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A decretal is a response of the Pope to a legal inquiry or a decision within the framework of the papal jurisdiction, which has been published in document form ( epistula decretalis or litterae decretales ) since the 4th century , which was included in canonical collections and thus received as a general norm. From the 12th to the 14th centuries, decretals were the main source for the development of canon law .

For centuries in the Middle Ages, there was no uniformly codified church law book; therefore decisions were based on the decisions of councils or on individual decisions of popes and bishops, which led to inconsistent and sometimes contradicting decisions. These contradictions were subsequently to be resolved with further papal decretals. In order to document the legal development, one began with the creation of private legal collections . The most important and most successful of such legal collections is the so-called Decretum Gratiani , made around 1140 . Legal collections became more widespread in the 13th century: between 1191 and 1226, five so-called compilationes were created , which are known as Quinque Compilationes Antiquae . The canonist Tankred made at the instigation of Pope Lucius III. the Compilatio quinta published in 1226 . Their arrangement in five books provided the example for all later collections.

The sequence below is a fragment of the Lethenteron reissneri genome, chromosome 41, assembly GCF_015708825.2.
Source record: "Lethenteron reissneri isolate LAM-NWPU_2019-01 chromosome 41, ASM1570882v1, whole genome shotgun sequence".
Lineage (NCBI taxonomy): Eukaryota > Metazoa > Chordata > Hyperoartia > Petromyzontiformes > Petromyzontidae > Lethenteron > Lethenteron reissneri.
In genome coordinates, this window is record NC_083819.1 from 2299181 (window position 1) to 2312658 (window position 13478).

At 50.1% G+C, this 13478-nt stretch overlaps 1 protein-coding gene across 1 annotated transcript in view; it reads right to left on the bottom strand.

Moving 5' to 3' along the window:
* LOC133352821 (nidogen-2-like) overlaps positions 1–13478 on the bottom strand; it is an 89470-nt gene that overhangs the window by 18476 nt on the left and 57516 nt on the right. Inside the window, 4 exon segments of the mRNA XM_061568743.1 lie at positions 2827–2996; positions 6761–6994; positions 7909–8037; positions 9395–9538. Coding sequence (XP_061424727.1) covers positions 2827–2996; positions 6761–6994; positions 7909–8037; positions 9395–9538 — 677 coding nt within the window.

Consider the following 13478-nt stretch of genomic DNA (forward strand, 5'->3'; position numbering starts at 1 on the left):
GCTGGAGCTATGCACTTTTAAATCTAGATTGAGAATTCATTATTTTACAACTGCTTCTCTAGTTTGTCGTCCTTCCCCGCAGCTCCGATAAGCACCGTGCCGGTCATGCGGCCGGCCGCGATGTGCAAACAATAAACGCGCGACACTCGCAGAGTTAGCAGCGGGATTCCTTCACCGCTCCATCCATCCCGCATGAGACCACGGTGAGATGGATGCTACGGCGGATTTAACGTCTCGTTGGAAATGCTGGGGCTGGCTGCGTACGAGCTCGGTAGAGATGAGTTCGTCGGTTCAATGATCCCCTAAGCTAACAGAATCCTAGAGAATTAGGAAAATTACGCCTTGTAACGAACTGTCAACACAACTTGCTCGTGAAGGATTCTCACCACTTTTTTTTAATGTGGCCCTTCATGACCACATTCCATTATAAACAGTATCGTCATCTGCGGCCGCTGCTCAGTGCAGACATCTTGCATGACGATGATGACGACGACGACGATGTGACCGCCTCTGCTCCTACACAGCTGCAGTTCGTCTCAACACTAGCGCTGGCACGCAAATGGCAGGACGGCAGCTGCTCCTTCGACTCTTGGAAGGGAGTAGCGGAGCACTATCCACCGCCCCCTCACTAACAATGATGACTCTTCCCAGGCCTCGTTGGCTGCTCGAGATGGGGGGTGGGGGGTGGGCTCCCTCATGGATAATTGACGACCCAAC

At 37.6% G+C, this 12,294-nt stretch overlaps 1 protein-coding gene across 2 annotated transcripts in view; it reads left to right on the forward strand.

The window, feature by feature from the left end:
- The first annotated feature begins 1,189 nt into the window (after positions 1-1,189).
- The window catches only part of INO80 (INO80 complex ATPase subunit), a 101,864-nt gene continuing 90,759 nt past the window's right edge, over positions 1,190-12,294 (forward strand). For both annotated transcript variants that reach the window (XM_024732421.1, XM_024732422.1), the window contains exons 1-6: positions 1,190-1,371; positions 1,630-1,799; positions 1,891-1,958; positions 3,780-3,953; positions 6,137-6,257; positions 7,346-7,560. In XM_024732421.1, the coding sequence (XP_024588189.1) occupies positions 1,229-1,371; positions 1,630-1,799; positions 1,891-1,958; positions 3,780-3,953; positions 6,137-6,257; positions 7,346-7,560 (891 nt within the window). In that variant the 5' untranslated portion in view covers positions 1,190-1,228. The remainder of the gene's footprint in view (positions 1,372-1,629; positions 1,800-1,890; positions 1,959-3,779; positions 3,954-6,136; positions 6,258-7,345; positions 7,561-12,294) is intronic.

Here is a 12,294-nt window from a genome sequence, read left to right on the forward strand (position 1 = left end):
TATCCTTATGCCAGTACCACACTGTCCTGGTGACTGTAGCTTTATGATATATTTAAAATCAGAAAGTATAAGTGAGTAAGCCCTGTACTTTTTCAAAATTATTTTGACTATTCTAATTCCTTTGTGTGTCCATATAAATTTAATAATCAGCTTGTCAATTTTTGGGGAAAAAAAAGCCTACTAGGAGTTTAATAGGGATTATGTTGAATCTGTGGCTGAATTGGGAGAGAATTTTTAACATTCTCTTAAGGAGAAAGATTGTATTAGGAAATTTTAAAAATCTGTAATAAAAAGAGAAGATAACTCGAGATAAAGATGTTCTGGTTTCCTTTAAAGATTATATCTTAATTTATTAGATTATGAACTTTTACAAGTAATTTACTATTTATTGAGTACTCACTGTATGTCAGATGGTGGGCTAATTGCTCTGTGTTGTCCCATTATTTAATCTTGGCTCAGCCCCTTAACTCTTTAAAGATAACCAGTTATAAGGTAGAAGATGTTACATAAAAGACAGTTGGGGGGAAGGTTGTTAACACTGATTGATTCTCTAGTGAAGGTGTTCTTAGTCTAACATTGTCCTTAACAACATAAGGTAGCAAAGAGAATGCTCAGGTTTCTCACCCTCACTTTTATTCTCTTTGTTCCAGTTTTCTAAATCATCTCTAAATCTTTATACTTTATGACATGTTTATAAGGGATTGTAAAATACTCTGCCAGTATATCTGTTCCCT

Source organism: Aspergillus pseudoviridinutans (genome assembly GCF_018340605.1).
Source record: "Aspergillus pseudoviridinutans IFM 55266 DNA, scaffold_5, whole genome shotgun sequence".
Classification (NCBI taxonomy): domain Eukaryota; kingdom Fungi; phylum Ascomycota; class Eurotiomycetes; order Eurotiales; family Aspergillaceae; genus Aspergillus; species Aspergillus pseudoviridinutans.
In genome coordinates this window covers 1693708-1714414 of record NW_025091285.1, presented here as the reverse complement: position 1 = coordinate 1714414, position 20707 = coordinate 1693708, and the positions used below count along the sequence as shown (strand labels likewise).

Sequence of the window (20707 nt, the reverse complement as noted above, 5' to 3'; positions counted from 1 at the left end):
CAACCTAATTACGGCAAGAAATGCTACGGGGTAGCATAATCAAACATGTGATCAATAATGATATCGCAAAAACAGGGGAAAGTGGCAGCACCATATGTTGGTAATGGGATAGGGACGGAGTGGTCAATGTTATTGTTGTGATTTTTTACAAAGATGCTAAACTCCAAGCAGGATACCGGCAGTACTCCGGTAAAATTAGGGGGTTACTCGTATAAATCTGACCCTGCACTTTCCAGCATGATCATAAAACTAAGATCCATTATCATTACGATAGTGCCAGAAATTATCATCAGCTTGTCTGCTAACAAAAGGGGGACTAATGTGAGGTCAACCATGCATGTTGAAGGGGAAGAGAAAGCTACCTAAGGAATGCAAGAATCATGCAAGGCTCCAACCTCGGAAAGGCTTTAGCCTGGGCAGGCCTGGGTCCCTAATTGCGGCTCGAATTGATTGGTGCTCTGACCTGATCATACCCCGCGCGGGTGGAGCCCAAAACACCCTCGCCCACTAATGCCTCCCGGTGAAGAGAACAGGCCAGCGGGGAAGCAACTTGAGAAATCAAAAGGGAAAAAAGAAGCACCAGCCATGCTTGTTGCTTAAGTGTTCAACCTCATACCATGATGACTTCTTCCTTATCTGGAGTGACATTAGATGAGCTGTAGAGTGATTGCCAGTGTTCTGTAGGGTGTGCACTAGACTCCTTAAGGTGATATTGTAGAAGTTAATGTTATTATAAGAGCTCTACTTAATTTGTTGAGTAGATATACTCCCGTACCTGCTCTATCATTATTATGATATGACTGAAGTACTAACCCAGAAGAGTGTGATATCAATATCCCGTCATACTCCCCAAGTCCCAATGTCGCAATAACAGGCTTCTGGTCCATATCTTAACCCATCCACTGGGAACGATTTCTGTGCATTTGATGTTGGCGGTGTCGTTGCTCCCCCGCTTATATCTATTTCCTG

The so-called Decretales Gregorii IX , the decretals of Pope Gregory IX , should be mentioned as further collections . from 1234, also called Liber Extra , and the Liber Sextus of Pope Boniface VIII. from 1298. The two very extensive collections claimed exclusive validity: older decretals that were not included in them lost their legal force. The Liber Extra and the Liber Sextus were rounded off by further decretals, namely the Clementines by Clement V (1317) and the Extravagantes by John XXII. (1325-1327).

Well-known decretals in the Middle Ages were z. B. the pseudoisidoric decretals , the decretals Venerabilem and the decretals Vergentis in senium (1199), which had great importance for the development of the Inquisition in the Middle Ages. There are papal decretals in almost all areas of law. Research into medieval decretals is particularly supported by the Stephan Kuttner Institute of Medieval Canon Law at the University of Munich.

See also


  • Gérard Fransen: Les décrétales et les collections des décrétales . Brepols, Turnhout 1972, ( Typologie des sources du Moyen Âge occidental 2 = A-III.1, ISSN  0775-3381 ).

Web links

Individual evidence

  1. M. Elser, S. Ewald, G. Murrer (Ed.): Encyclopedia of Religions. Weltbild, Augsburg 1990, p. 76